The 10 - 40 uIU/mL on the Cornell lab report got me too. Ive been doing a lot of reading in the files and here is what ive gathered so far: turns out tge Cornell range (reference interval) is a reference range not a normal range (although it looks like one the way it's used in the report). You can search "VA Tech pony proxies" in the files and you will get info on what a normal range should look like, i.e. less than 10-12 uIU/mL. From what i have read in the files, the lab reference range or interval Cornell cites includes all sorts of testing conditions that can increase insulin , such as: recent exercise before blood draw, recent high sugar and/ or starch meal, sudden cold temps, stress, etc. I'm sure there are lots of other factors more knowledgeable peeps can fill you in on. The VA Tech pony study established a safe insulin range for both previously laminitic and non-laminitic ponies to keep them from slipping into endocrinopathic laminitis triggered by high insulin (i think i read somehere where Dr. K said that 80 uIU/mL was the tipping point there, but we'll see if someone else can give us confirmation on that. The thing about the Cornell lab reference range is that it doesnt use any proxies to determine normal. Their numbers are not adjusted to compensate for various feed/exercise etc. scenarios at the time of testing (and im not sure how one could normalize that kind of uncontrolled data anyway since there arent any standard calculations to adjust insulin results from all the various feeding and exercise states of the horses they tested. The pony proxies, on the other hand, provide a normal range when testing occurs in a fairly controlled and repeatable way--blood draw 4 to 6 hours after 1st meal of the day and horse steadily eating hay the whole time right up to blood draw.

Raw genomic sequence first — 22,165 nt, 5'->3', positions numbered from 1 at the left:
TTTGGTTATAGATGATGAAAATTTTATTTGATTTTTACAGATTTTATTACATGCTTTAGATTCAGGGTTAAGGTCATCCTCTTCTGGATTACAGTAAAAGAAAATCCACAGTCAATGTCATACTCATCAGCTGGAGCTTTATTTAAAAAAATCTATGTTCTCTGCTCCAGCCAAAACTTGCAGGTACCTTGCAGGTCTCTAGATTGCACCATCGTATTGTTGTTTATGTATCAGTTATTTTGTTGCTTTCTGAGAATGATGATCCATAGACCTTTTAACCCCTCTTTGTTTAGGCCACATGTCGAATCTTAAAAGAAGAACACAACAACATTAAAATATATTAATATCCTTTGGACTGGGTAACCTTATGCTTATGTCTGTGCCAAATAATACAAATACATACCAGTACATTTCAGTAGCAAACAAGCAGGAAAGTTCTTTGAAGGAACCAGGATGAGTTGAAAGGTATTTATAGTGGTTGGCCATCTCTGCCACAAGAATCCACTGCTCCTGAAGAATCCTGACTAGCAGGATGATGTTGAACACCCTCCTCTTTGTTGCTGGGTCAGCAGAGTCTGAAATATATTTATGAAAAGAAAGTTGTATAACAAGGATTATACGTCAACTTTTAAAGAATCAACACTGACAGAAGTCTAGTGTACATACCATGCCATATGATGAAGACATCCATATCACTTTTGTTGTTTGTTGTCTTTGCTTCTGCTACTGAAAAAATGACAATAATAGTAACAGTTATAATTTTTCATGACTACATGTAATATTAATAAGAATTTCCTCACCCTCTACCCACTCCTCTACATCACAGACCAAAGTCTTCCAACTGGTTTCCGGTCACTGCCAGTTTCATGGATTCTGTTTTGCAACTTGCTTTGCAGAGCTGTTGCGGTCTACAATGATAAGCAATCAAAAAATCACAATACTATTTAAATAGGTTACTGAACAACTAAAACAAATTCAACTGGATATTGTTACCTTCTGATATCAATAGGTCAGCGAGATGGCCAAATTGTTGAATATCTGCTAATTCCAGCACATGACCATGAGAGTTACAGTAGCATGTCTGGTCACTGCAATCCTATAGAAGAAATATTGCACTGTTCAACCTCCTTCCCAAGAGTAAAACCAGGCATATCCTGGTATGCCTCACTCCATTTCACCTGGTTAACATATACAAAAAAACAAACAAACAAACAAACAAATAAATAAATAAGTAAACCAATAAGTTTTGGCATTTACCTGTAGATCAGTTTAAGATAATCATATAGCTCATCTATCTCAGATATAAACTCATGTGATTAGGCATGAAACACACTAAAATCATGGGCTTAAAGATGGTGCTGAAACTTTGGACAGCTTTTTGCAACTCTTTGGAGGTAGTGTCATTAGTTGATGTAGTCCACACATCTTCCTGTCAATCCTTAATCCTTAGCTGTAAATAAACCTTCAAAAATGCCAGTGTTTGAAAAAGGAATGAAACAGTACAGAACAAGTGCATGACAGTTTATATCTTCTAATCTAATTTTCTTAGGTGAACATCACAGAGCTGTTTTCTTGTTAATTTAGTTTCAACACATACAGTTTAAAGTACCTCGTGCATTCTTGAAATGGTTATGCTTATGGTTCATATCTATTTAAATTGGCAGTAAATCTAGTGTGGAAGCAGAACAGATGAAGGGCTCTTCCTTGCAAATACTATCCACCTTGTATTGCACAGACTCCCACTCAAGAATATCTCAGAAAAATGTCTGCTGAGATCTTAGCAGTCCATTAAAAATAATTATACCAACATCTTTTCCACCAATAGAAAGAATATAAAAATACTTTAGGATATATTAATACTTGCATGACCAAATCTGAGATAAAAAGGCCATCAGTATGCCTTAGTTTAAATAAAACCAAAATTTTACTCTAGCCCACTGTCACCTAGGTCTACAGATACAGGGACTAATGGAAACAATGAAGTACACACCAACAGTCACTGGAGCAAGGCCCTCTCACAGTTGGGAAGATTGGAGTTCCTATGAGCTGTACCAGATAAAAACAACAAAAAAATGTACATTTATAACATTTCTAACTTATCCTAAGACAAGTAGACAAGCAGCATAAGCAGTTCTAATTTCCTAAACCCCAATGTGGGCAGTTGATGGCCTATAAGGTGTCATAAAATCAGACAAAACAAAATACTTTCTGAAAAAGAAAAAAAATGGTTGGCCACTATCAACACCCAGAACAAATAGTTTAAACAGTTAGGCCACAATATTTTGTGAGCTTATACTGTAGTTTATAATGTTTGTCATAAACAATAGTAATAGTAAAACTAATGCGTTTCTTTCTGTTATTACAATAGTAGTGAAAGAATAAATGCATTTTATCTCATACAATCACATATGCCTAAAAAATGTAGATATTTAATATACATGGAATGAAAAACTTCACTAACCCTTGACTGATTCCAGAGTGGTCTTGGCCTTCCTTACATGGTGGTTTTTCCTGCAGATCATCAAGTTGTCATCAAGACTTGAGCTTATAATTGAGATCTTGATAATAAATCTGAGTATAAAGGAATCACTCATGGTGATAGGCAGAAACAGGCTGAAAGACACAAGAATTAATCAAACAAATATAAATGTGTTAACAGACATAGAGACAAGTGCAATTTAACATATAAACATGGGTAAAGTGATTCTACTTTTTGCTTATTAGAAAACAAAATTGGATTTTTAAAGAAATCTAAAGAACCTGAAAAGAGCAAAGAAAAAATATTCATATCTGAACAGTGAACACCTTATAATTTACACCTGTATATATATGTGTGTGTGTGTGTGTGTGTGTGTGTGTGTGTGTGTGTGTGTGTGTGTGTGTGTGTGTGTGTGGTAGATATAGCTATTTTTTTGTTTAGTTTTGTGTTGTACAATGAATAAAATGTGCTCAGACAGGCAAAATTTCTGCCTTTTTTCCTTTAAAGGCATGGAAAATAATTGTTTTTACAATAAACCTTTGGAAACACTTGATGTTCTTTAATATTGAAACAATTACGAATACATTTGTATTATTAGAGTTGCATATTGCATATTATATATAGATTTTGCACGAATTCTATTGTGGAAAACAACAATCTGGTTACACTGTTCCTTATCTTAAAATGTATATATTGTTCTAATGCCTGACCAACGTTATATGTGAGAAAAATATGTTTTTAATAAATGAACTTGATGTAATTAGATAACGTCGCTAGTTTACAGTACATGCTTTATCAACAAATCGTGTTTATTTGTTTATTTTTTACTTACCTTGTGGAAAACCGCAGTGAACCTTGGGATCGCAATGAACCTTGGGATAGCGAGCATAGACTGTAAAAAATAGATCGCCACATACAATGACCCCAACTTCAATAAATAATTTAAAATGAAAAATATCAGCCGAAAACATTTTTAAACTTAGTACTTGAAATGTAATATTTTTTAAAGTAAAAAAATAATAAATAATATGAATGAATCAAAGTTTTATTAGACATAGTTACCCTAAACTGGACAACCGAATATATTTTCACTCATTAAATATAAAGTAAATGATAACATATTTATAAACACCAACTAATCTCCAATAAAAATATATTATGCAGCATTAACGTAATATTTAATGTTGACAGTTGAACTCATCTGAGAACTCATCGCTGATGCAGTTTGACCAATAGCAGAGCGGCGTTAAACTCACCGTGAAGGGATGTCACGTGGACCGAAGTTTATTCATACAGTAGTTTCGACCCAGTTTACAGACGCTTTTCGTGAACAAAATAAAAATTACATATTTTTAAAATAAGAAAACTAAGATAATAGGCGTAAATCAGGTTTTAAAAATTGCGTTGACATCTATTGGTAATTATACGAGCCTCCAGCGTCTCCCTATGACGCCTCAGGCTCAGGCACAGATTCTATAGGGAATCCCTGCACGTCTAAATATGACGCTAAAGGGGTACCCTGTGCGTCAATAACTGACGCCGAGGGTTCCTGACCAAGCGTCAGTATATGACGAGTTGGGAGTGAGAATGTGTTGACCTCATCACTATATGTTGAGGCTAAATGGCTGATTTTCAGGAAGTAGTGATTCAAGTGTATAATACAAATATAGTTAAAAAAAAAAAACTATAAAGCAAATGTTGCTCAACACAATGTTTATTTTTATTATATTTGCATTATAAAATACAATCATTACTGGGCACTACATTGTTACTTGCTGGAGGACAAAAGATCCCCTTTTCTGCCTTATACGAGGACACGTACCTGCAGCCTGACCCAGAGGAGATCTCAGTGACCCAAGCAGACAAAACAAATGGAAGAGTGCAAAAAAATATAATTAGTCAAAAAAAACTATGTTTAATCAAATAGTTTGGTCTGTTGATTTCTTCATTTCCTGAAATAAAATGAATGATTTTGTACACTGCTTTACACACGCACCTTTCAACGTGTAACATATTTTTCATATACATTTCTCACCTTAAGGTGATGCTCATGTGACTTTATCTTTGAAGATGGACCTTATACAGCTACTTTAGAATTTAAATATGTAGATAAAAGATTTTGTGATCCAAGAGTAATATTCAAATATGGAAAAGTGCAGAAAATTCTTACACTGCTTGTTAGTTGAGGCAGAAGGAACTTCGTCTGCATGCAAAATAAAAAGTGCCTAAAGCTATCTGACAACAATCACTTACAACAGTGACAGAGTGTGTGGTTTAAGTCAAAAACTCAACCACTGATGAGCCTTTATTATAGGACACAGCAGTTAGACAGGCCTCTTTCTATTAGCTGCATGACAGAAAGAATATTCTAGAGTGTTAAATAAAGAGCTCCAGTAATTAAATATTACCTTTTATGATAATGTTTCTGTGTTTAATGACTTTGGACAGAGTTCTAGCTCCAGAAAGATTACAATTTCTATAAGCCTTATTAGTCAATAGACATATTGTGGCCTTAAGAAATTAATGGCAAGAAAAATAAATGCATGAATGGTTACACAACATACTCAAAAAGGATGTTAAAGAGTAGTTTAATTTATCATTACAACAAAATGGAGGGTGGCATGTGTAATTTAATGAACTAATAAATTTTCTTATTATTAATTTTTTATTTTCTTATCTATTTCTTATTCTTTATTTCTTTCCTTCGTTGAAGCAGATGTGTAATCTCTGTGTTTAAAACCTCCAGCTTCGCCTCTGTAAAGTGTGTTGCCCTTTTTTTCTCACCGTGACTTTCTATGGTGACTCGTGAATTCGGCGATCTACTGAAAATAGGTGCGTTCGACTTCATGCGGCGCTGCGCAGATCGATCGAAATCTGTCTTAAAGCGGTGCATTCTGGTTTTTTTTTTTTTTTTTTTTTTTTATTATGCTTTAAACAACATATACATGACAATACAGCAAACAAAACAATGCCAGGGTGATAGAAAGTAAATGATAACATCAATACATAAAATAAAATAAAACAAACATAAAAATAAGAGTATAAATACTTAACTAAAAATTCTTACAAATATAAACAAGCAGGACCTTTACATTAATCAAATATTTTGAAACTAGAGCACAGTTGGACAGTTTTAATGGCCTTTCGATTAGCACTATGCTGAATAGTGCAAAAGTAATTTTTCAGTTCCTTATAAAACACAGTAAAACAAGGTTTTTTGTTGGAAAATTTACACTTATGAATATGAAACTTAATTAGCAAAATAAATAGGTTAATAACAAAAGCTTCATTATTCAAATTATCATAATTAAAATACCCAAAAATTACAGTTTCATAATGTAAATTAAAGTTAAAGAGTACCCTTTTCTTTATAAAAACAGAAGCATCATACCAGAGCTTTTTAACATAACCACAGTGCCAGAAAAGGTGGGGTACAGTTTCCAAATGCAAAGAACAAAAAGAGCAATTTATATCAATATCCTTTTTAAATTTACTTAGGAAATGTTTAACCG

I hope that helps and that someone will jump in if I've misstated anything.
Amy & Princess (12 year old KY Mtn Saddle mare) & Max (6 year old mini gelding) - both PPID/IR
Southeast TN, Joined 2019